There’s no lack of Christmas cookies adorning Pinterest and Google, from peppermint Hershey’s kisses drops to any and all variety of whoopie pie–they’re all there. Cookies with this mix-in, that mix-in; you can find it all! But lately I’ve been craving a good, old fashioned sugar cookies, decorated with a gentle festivity and perfectly sweet icing. This, of course, is the type of cookies they actually eat in the North Pole, at least according to Norman Rockwell, the definitive brand of sweet to leave for Old Saint Nick to ensure maximum gift efficiency.
Buttery and sweet–but not too sweet, a soft texture, and icing that sets for a satisfying contrast, this is the only Christmas sugar cookie recipe you’ll ever need. The icing mimics the look of a royal icing, but it’s insanely easy to whip together while the cookies are cooling.
Don’t skimp on the chilling time for the dough — keeping the butter and dough cold will prevent the cookies from spreading when you bake them, ensuring a perfect texture and shape. Trust in the low bake time–I kept wanting to let the cookies bake longer and longer, because they simply didn’t seem ready, but they were. 4 minutes will provide a very soft texture; 5 will harden the cookies up a bit, while leaving a tenderness; and 6.. well.. I didn’t get there. I’m assuming they’ll be much crunchier, and if that’s your bag, go for it.
For icing, I volleyed between dipping the faces of the cookies in my little icing bowl and painting the frosting on. The cookies often created a suction with the icing, pulling them inwards when I tried to lift them out of the icing, and because they’re soft, I worried they might break. For the thicker cookies (I’m not one for exactness in rolling out dough!), dipping was totally fine; for the thinner cookies made from pieced-together scraps, I definitely used a painting method. I found it easiest to drop a little spoonful of icing on the center of the cookie and then use a pastry brush to paint outwards from there.
For the blue, I set aside a little bowl of naked icing and mixed in just one little drop of a blue food coloring. I then spooned the blue icing into a small Ziploc bag and nicked the very corner off, using it as a makeshift mini-piping bag. I have no patience for intricate decorating, so don’t blame the cookies if you’re more of a cookie artist! Blame me. I liked the sort of whimsical touch that came through, though, despite my underdeveloped cookie decorating skills.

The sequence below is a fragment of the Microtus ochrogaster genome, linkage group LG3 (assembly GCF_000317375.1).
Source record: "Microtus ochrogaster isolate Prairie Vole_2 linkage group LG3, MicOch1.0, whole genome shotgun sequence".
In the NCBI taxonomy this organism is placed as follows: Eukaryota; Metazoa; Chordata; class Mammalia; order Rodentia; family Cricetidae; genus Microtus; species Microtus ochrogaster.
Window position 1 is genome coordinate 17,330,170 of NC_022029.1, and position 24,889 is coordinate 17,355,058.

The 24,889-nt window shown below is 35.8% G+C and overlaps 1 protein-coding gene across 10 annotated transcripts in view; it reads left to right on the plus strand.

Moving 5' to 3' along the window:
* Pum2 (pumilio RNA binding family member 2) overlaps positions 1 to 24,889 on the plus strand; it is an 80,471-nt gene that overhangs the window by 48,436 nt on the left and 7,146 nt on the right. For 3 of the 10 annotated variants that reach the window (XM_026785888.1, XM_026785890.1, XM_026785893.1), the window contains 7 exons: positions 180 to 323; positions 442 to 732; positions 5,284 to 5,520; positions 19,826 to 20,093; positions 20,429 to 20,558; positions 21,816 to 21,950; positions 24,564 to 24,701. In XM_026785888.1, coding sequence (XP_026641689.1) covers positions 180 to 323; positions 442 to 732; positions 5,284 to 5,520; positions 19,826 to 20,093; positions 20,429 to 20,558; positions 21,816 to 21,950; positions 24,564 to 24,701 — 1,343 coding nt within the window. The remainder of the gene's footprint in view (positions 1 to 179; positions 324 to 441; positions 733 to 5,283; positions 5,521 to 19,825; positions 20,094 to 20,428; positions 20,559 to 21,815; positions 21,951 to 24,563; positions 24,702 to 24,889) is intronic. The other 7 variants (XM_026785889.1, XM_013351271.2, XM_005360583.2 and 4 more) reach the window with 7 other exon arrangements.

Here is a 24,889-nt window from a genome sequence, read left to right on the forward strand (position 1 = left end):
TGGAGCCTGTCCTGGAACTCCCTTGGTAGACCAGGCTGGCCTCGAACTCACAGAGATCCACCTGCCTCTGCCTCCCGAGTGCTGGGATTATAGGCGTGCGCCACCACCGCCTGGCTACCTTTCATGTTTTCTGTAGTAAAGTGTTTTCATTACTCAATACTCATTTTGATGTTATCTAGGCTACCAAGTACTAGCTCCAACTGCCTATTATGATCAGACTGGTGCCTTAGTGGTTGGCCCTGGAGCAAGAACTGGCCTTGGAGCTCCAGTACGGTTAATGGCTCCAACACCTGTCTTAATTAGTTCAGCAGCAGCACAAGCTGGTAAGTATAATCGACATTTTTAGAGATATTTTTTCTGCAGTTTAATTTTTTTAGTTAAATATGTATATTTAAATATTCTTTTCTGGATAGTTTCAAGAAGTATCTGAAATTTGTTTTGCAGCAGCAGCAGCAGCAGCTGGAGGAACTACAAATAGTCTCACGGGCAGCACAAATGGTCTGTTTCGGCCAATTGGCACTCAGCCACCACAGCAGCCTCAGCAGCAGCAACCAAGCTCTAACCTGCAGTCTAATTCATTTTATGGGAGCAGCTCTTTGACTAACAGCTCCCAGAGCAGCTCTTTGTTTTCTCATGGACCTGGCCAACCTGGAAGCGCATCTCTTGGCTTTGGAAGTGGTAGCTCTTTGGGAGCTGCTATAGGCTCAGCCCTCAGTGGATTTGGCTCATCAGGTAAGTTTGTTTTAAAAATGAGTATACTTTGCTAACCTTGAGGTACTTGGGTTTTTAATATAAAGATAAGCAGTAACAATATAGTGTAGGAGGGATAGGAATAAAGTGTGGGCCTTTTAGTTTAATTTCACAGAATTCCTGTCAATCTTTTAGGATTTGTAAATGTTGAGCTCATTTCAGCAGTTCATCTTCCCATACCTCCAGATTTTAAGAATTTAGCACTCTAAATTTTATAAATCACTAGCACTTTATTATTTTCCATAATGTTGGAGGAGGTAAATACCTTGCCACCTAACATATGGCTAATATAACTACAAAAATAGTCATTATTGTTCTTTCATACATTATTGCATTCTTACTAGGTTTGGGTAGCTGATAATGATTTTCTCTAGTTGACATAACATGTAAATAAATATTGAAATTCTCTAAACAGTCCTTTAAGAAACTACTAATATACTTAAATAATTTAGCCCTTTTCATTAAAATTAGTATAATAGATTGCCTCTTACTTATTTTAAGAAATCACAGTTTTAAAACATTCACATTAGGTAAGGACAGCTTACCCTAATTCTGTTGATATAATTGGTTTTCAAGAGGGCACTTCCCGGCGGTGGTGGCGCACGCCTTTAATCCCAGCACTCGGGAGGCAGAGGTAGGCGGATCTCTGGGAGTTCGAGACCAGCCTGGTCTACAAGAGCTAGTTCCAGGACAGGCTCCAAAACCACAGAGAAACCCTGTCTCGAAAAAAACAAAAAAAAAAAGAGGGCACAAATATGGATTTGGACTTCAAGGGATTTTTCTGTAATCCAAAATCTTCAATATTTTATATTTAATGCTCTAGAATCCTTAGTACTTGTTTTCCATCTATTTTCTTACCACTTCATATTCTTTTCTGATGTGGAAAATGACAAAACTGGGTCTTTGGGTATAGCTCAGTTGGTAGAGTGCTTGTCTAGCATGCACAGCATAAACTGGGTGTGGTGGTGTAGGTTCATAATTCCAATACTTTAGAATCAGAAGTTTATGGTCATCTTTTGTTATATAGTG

I don’t have many cookie cutters, so I used an approximately 3.25″ circle cutter, which happened to produce cookies that fit beautifully stacked in a 4 cup Ziplock reusable container. I stuck little scraps of parchment in between each to keep the icing looking tops.
Make these! They’re so good.
Christmas Sugar Cookies
- 1 cup butter , softened (no substitutes)
- 1 cup sugar
- 2 eggs
- 1 teaspoon vanilla
- 3 1/4 cups all-purpose flour
- 1/2 teaspoon baking soda
- 1/2 teaspoon baking powder
- 1/2 teaspoon salt
- 2 cups sifted confectioners' sugar (the sugar MUST be sifted)
- 1 tablespoon milk (adding in more if needed for proper spreading consistency)
- 1 tablespoon light corn syrup
- 1/2 teaspoon vanilla
- food coloring
In a large bowl combine butter, sugar, eggs, and vanilla extract. Beat using an electric mixer on high speed until light and fluffy.
In another bowl combine the flour, baking powder, baking soda, and salt. Gradually stir this dry mixture into the butter mixture until well blended.
Cover bowl with plastic wrap and chill for 2 hours. Do not skip this!
Preheat oven to 400°F. Line cookie sheets with parchment paper (do not grease cookie sheets, and use parchment paper ONLY).
On a very lightly floured surface roll out the dough into about 1/4-inch thickness. Cut into desired shapes using cookie cutters. Place cookies 2-inches apart on cookie sheet.
Bake 4-6 minutes. Remove cookies to wire racks to cool completely before icing.
For the frosting: in a small bowl mix the confectioners sugar with milk (start with 1-2 tablespoons, but you will likely need more milk for the perfect spreading consistency).
Whisk in the corn syrup and vanilla extract until the icing is smooth and glossy. If the icing is too thick add in a small amount more of corn syrup.
Divide into as many separate bowls as you wish for different colors. Add in food coloring until desired intensity is achieved, always starting with a smaller amount and adding gradually.
Paint the icing over the cookies using a brush, or dip tops of cookies into icing. Allow to set on waxed paper.
You can use almond extract in the cookie dough and icing, if you like. Replace 1 teaspoon vanilla in cookie dough with 1/2 teaspoon vanilla and 1/2 teaspoon almond; in icing, replace 1/2 teaspoon vanilla with 1/4 teaspoon almond. Or try peppermint for a nice wintry flavor!